After a proctor asked a test-taker to remove her hijab during the bar exam, the Massachusetts Board of Bar Examiners changed its policy regarding its approval process for headwear.
As reported, law graduate Iman Abdulrazzak received approval before the bar exam to wear her hijab during the test, as required by the exam’s security policy in July.
However, in the morning session of the 16-hour test, a proctor passed Iman this handwritten note:
Iman told reporters the interruption caused her considerable confusion and frustration, though she was able to receive official approval (again) during the lunch break.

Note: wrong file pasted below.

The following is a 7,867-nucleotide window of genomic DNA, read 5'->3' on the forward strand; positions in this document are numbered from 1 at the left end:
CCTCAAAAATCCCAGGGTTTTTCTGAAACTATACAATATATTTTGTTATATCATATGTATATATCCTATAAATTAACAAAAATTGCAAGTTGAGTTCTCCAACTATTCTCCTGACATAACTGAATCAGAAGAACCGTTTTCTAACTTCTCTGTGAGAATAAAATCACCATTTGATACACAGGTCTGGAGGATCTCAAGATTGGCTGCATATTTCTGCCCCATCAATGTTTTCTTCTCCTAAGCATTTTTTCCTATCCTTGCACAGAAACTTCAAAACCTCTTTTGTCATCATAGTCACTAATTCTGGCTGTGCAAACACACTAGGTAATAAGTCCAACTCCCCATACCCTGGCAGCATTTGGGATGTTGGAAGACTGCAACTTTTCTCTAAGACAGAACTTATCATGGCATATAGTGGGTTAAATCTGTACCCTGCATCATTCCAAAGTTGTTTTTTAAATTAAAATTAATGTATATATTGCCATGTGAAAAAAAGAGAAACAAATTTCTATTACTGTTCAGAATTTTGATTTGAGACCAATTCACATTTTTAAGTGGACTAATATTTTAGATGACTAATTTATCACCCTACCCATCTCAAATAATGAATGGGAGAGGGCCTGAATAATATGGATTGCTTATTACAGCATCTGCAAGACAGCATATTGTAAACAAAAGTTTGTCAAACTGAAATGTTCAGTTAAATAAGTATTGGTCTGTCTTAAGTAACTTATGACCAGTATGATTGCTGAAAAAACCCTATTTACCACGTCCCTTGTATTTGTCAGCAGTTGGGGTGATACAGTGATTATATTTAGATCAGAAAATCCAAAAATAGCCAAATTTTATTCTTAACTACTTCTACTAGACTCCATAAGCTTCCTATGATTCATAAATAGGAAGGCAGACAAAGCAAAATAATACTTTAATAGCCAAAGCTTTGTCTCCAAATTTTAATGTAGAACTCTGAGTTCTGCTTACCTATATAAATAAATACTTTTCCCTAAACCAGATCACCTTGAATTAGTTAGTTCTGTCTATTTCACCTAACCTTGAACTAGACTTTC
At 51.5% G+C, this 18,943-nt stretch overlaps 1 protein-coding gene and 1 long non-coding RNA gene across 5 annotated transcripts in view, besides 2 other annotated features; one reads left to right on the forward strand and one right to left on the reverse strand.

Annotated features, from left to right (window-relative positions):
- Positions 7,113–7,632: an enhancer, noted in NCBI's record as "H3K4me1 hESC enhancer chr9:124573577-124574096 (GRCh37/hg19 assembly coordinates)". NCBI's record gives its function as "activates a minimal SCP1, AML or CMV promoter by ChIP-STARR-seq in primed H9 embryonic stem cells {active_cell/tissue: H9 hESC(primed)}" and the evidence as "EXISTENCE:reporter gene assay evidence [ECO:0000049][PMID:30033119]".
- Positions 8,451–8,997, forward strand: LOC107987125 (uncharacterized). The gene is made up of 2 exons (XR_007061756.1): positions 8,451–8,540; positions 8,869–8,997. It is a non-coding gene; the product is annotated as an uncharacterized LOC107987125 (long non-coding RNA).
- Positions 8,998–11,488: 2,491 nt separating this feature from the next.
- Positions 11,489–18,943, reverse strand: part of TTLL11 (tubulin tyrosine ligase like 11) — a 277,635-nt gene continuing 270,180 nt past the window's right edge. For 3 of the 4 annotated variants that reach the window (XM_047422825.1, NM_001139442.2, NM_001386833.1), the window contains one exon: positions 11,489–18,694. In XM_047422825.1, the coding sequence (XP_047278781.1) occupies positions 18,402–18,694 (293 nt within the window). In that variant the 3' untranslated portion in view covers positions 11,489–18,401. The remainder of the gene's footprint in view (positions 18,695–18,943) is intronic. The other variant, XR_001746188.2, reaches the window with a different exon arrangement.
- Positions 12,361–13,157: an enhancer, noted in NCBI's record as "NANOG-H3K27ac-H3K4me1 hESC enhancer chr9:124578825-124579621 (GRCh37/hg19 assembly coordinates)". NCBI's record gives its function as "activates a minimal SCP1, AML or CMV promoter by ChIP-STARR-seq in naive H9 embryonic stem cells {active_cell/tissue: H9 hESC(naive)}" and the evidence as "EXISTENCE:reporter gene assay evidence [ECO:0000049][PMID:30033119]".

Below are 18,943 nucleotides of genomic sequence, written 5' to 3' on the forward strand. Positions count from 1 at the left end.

Various news sources reported the incident, and a plethora of commentators chastised the board over the discriminating nature of the policy. The exam board then revised the policy, which now allows headwear worn during the exam for “religious reasons or reasons of medical necessity only.”
In addition to apologizing to Iman, the Executive Director of the exam board told reporters that “the decision to change the policy was an easy one to make.”
But if it was “an easy one to make,” why did it take this outrageous incident to elicit change? After all, requiring an anxious test-taker to jump through an approval process seems constitutionally questionable under the First Amendment’s right to free exercise of religion. With any luck the issue is resolved, at least in Massachusetts.